As the new year begins, headlines signal a shift in the job market, with fewer openings reported by the Labor Department and Indeed. But does this mean hiring top talent will be easier? Not necessarily. Even with fewer options, standout candidates won’t just appear. Hiring a top performer who can drive impact for your organization is less about reacting to a fluctuating job market and more about taking a structured, competency-driven approach. Avoid these common hiring mistakes that could stand in the way between you and your next great hire.

Mistake #1: Assuming Anything Is One Size Fits All

Hiring trends make it seem like candidates all want the same thing out of work. But it all just depends. Regardless of what’s happening in the job market, there will always be candidates who prefer hybrid over remote, in-person over hybrid, collaboration over independent work, etc. You name it, someone wants it. And someone else doesn’t.

To figure out what might attract a candidate to your organization, try engaging with your team. What drew your current staff to the work? What are they happy with? What would they improve? Use those insights to make a more compelling case for candidates (and improve the satisfaction of your current employees). For inspiration, check out SCAI CEO Francesca Dea’s strategies for gathering and using team feedback.

Mistake #2: Taking a Narrow View of Career Growth

Candidates often tell us they want to leave their current positions because they feel stagnant or plateaued—and it’s not always about money or title. What is the challenge of the job? What problems are you solving as a team or organization? What will a candidate be able to learn in the role? Emphasize those in your job ads and conversations with candidates (hint: top performers are drawn to a challenge).

Competitive compensation and attractive job titles do matter (see our guidance for determining compensation for new hires and defining a new job in your organization), but they are only one part of the bigger picture. Particularly in the nonprofit and association sectors, candidates are looking for more fulfilling ways to grow.

Mistake #3: Overcomplicating the Interview Process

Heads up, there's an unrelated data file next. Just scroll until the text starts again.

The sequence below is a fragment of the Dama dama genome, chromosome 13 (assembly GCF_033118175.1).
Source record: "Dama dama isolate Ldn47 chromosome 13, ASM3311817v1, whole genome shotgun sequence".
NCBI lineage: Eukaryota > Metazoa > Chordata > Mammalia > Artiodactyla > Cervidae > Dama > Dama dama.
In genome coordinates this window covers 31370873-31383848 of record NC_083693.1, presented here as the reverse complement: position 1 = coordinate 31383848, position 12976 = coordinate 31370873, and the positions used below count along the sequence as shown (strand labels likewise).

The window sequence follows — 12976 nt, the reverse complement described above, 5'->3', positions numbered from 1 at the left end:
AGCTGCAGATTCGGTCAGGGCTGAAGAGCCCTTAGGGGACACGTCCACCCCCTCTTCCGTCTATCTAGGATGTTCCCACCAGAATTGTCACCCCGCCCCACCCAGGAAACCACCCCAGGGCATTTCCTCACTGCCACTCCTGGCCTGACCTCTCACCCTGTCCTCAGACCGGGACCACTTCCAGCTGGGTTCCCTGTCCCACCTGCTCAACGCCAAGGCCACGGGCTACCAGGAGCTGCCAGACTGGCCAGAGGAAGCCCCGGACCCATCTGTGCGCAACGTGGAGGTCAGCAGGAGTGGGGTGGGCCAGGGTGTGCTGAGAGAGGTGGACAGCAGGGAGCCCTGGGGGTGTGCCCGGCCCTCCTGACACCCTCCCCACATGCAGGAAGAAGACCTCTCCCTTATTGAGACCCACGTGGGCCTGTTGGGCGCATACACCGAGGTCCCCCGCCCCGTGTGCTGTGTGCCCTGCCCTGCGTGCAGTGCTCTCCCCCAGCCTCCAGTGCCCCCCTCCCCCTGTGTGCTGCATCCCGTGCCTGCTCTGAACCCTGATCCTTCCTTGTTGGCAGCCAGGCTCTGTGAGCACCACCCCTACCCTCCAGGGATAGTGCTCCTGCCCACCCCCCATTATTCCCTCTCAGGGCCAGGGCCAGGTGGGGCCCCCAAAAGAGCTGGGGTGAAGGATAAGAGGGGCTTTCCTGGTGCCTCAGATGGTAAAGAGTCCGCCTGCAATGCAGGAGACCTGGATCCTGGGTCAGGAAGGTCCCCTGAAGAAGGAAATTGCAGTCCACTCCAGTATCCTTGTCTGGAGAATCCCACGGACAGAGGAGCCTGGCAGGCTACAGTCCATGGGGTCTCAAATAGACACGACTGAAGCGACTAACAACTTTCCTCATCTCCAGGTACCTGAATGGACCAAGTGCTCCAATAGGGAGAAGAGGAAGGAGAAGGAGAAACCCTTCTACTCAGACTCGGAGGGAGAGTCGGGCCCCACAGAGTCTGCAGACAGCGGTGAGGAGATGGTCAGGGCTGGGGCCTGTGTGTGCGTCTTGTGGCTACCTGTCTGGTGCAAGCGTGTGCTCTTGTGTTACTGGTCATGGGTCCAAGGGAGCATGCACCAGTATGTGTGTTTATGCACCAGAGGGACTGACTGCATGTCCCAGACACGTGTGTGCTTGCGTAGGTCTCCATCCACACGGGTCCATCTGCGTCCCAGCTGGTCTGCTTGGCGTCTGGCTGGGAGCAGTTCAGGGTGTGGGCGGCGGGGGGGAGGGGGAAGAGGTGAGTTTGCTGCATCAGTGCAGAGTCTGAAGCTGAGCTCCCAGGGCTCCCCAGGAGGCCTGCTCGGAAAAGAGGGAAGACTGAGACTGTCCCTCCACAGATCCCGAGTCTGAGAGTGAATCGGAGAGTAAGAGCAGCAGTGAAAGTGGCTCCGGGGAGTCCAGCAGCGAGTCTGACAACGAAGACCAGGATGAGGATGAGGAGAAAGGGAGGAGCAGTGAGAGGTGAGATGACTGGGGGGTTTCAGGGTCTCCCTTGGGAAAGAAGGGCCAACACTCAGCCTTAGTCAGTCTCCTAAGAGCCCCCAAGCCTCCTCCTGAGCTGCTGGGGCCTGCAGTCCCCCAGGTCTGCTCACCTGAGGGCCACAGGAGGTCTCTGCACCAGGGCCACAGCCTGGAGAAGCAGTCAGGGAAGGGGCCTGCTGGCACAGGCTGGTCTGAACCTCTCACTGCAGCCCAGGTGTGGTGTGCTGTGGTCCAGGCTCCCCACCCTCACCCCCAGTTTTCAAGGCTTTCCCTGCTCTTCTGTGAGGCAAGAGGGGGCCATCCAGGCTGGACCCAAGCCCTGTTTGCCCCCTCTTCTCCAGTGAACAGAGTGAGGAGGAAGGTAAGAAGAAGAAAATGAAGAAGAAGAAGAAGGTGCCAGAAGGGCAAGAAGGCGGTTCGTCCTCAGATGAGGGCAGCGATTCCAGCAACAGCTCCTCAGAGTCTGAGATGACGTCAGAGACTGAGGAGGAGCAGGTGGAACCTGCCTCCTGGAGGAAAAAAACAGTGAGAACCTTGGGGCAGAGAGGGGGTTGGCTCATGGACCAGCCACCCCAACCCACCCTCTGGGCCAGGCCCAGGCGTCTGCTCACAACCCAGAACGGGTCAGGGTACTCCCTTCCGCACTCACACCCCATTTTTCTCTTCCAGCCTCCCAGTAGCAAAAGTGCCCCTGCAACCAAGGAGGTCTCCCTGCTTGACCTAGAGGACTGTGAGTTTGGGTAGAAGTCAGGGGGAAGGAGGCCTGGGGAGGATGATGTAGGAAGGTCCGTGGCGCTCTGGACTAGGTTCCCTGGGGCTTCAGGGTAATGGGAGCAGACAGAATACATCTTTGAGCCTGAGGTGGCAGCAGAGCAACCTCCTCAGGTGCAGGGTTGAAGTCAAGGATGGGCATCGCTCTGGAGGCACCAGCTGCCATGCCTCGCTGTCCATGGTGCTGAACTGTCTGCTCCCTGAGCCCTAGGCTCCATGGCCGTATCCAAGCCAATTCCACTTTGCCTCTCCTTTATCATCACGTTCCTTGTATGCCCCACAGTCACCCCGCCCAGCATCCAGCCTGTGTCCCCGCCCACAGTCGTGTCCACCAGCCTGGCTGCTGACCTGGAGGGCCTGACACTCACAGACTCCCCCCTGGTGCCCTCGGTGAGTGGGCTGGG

In the era of virtual interviews, it’s a common mistake to add extra rounds that don’t really help the hiring decision. You may find it difficult to build consensus in fewer interviews (read how to make it easier here) or assume that virtual interviews are less taxing on candidates (they aren’t).

But more than three (four max) interviews can frustrate potential hires and increase your risk of losing them to another job. Read about the structured interview process we recommend here. In just three interviews and less than three additional hours of your leading candidates’ time, you should be able to gather enough information to make a well-informed hiring decision.

Mistake #4: Posting Lackluster Job Descriptions

Don’t underestimate the power of a well-crafted job description. Candidates often tell our team they were drawn to a position because the ad had so much context they could “see” themselves doing the work.

A generic listing fails to capture the essence of the role and your organization’s culture. Make the effort to create a compelling position overview highlighting the work’s opportunities and challenges.

And remember, every job description you post reflects your reputation in the market. Candidates equate the quality of the ad to the quality of your organization. For practical tips and examples, read our Guide to Effective Job Advertising or check out current postings on our careers page.

Mistake #5: Resisting AI

It’s 2024: Candidates will likely use ChatGPT, Grammarly, and other generative AI to craft resumes, cover letters, and even complete work assignments. And we think that’s ok. AI is just like any other resource. (Most jobs will require some AI proficiency in the future, so a candidate’s familiarity with these tools can actually be an asset. For example, NCMA CEO Kraig Conrad is already taking steps to integrate AI into staff workflows and member engagement.)

But the reality of AI requires updating your interview techniques. When talking with candidates, focus on real job challenges, emphasizing adaptability and problem-solving skills. Ask how they would shift their approach given an unexpected change or complex stakeholder needs. This will help you assess what truly matters: the human thinking behind the work. Here’s some specific guidance on how to ChatGPT-proof a work sample test.

Mistake #6: Focusing on the Wrong Things When Evaluating Candidates

We saved the worst (and most common) mistakes for last. It’s easy to focus on qualifications that don’t predict success—that’s what organizations have been doing for decades—but this limits your candidate pool. If you are looking for a certain level of education, domain or field knowledge, title, etc., make sure they are required to succeed on the job. Otherwise, move them to your “nice to have” list. Here’s a guide to help you evaluate candidates for the skills your team actually needs and take a more inclusive approach.

Hiring managers also often struggle with evaluating soft skills in the interview process, reverting to vague, generic questions. Soft skills are critically important to a successful hire, and there is a better way to interview for them. Here’s a guide to demystify soft skills for your hiring team.

We’d Love to Help You Hire Better

Helping clients identify, define, and measure key job competencies, soft skills, and working styles throughout the interview process is what the Staffing Advisors team loves to do best. If you’d like to learn more, check out the resources in our Employer Guide to Interviewing. Or better yet, contact us and let’s talk. We take pride in being thought partners to those in the Washington, DC, association and nonprofit communities, whether they become clients or not.